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3102RE: [webanalytics] Re: Behavioral differences in group that blocks 3rd party cookies?

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  • Laura Maschal
    Aug 2, 2005
    • 0 Attachment
      Eric --

      I remember at the E-metrics conference you seemed to think there was no
      "standard profile" of a cookie deleter -- slightly more technically aware
      than the average user, maybe, but then again maybe not much more -- has that
      changed at all with the research you've been doing in the past couple of
      months? Are we losing "super user" data from deletion, for instance?

      (Obviously for all sites this profile could be a little different -- what's
      scary is if, say, Amazon is losing data on the most savvy of its users who
      also happen to be the heaviest returning user base. Etc.)

      :: Laura Maschal
      Project Manager

      o: 202.470.1595
      c: 202.689.9884
      3333 14th Street, NW | Suite 300 | Washington, DC 20010

      -----Original Message-----
      From: webanalytics@yahoogroups.com [mailto:webanalytics@yahoogroups.com] On
      Behalf Of Eric Peterson
      Sent: Tuesday, August 02, 2005 3:26 PM
      To: webanalytics@yahoogroups.com
      Subject: [webanalytics] Re: Behavioral differences in group that blocks 3rd
      party cookies?

      I keep track of the latest and greatest data on cookie blocking and
      deletion in my JupBlog. The latest entry is:


      I don't have any data from the recent eMarketer report (don't have
      access) but I think this data, for the time being, is pretty accurate
      and current. About 25% monthly deletion for 1st party cookies (based
      on NetRating's study of Google) and 48% of third-party cookies deleted
      monthly (based on Atlas's study of their own cookies, which I
      recognize are in the high-risk category of third-party tracking domains).

      While these are single data points both were collected independently
      and are based on measured data, not survey responses (similar to the
      WebTrends study that Jason Palmer references). I'm actively working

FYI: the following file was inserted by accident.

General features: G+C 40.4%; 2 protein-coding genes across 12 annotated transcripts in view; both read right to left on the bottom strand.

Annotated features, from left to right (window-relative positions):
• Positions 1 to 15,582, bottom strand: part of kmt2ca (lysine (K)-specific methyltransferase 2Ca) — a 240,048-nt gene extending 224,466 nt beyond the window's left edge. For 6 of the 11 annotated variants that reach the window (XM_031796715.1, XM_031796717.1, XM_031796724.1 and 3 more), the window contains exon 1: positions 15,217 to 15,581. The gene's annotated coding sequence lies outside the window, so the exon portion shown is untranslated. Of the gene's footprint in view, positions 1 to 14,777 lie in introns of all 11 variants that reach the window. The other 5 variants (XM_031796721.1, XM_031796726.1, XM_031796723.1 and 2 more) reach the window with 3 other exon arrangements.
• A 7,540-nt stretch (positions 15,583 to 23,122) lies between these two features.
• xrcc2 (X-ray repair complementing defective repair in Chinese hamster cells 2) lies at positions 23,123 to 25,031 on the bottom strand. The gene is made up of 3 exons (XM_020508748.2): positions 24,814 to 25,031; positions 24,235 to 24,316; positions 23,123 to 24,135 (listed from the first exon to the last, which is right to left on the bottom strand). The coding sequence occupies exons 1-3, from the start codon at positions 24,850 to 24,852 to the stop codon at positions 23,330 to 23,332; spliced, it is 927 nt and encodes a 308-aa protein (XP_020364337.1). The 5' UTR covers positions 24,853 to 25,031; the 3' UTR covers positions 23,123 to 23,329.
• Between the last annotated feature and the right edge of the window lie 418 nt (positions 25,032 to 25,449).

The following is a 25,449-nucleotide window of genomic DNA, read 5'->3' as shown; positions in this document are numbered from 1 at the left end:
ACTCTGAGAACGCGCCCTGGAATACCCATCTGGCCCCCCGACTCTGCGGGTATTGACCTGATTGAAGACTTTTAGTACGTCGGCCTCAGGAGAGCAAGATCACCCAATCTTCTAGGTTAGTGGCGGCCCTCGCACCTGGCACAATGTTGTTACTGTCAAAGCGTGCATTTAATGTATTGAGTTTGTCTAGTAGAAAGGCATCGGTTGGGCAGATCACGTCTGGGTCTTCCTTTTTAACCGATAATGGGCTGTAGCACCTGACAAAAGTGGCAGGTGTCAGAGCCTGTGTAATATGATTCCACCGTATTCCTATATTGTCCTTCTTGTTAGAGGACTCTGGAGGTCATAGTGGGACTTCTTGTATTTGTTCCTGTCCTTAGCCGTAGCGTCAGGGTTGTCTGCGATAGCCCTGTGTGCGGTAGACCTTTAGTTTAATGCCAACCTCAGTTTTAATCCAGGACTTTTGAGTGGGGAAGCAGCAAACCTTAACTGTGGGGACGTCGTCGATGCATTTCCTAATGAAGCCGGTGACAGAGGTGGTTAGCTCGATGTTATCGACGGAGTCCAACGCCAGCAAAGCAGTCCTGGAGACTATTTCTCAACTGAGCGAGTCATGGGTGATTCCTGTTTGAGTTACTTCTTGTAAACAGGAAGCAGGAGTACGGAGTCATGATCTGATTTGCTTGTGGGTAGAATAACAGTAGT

on gathering more data about 1st and 3rd party cookie deletion.

      I'm also working on a test to help web sites identify cookie deletion
      in their own data. If you have two years worth of data (new visitors,
      monthly returning visitors, monthly unique visitors) and would like to
      help out with this study anonymously, please write me directly.

      Eric Peterson

      --- In webanalytics@yahoogroups.com, "john marshall" <jmarshall@c...>
      > Thanks for clarifying that you do mean blocking.
      > I also should back-pedal on my statement that blocking is 'rare'.
      It's less
      > common than deletion, but it is indeed increasing. I don't mean to
      > the importance of the problem of blocking.
      > John Marshall
      > > Subject: [webanalytics] Re: Behavioral differences in group
      > > that blocks 3rd party cookies?
      > >
      > > Thanks for your response -
      > >
      > > I agree that, intuitively, missing 15% seems problematic.
      > >
      > > What I am looking for is something beyond that, however.
      > >
      > > Some data/evidence to back up or defeat the assertion that
      > > ... as the sample of Internet users who do NOT block 3rd
      > > party cookies (and I do mean block) diminishes ... that that
      > > shrinking sample will lose its value as a source of web
      > > analytics data. That, at some point, data on that group's
      > > behavior cannot meaningfully or reliably be extrapolated to the whole.

      > >
      > > --- In webanalytics@yahoogroups.com, "Amer, Mike" <mamer@v...> wrote:
      > > > > Blocking and rejection of third party cookies is rare. Did you
      > > perhaps
      > > > > intend to ask for data on those that *delete* third party
      > > cookies?
      > > > That
      > > > > is much more common.
      > > >
      > > > Third party cookies being blocked isn't exactly rare. Eric's
      > > blog
      > > > has an entry that mentions numbers from Coremetrics and WebTrends
      > > that
      > > > are both around 15%.
      > > >
      > > http://weblogs.jupiterresearch.com/analysts/peterson/archives/009497.
      > > htm
      > > > l If my analytics solution depended upon third-party cookies to
      > > track
      > > > visitors, I would find this very troubling.
      > > >
      > > > I suppose that with 85% of traffic being reported, you can
      > > still make
      > > > directional decisions. But if you are using web analytics to power
      > > > other marketing efforts, then missing out on 15% of traffic is a
      > > pretty
      > > > big deal.
      > > >
      > > > - Mike Amer
      > > > Victoria's Secret
      > >

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